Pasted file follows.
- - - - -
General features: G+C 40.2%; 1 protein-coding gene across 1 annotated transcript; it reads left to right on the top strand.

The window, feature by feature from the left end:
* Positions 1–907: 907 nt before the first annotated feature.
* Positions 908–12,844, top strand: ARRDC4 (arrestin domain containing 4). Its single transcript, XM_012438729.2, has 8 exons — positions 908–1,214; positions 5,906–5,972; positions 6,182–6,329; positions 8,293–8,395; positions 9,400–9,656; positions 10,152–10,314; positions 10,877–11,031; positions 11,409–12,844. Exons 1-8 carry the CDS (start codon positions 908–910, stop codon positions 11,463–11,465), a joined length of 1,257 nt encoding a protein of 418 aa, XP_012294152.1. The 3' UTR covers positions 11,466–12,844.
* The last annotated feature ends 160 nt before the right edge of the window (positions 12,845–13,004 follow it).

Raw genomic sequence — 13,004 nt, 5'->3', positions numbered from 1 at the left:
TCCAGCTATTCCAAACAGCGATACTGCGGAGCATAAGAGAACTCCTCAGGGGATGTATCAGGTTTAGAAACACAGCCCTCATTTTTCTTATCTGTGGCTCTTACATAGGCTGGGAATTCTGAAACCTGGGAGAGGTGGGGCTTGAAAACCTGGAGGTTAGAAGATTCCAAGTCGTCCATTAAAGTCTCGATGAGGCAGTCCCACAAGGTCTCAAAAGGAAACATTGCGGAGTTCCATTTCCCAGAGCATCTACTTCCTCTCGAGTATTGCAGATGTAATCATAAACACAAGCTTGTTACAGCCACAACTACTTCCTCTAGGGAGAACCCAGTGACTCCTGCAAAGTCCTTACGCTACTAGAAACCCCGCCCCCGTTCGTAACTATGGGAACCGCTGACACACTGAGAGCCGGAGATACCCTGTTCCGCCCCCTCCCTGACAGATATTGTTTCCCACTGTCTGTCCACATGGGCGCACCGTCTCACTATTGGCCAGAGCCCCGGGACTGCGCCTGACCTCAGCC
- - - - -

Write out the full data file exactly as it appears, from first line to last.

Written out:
General features: G+C 40.2%; 1 protein-coding gene across 1 annotated transcript; it reads left to right on the top strand.

The window, feature by feature from the left end:
* Positions 1–907: 907 nt before the first annotated feature.
* Positions 908–12,844, top strand: ARRDC4 (arrestin domain containing 4). Its single transcript, XM_012438729.2, has 8 exons — positions 908–1,214; positions 5,906–5,972; positions 6,182–6,329; positions 8,293–8,395; positions 9,400–9,656; positions 10,152–10,314; positions 10,877–11,031; positions 11,409–12,844. Exons 1-8 carry the CDS (start codon positions 908–910, stop codon positions 11,463–11,465), a joined length of 1,257 nt encoding a protein of 418 aa, XP_012294152.1. The 3' UTR covers positions 11,466–12,844.
* The last annotated feature ends 160 nt before the right edge of the window (positions 12,845–13,004 follow it).

Raw genomic sequence — 13,004 nt, 5'->3', positions numbered from 1 at the left:
TCCAGCTATTCCAAACAGCGATACTGCGGAGCATAAGAGAACTCCTCAGGGGATGTATCAGGTTTAGAAACACAGCCCTCATTTTTCTTATCTGTGGCTCTTACATAGGCTGGGAATTCTGAAACCTGGGAGAGGTGGGGCTTGAAAACCTGGAGGTTAGAAGATTCCAAGTCGTCCATTAAAGTCTCGATGAGGCAGTCCCACAAGGTCTCAAAAGGAAACATTGCGGAGTTCCATTTCCCAGAGCATCTACTTCCTCTCGAGTATTGCAGATGTAATCATAAACACAAGCTTGTTACAGCCACAACTACTTCCTCTAGGGAGAACCCAGTGACTCCTGCAAAGTCCTTACGCTACTAGAAACCCCGCCCCCGTTCGTAACTATGGGAACCGCTGACACACTGAGAGCCGGAGATACCCTGTTCCGCCCCCTCCCTGACAGATATTGTTTCCCACTGTCTGTCCACATGGGCGCACCGTCTCACTATTGGCCAGAGCCCCGGGACTGCGCCTGACCTCAGCC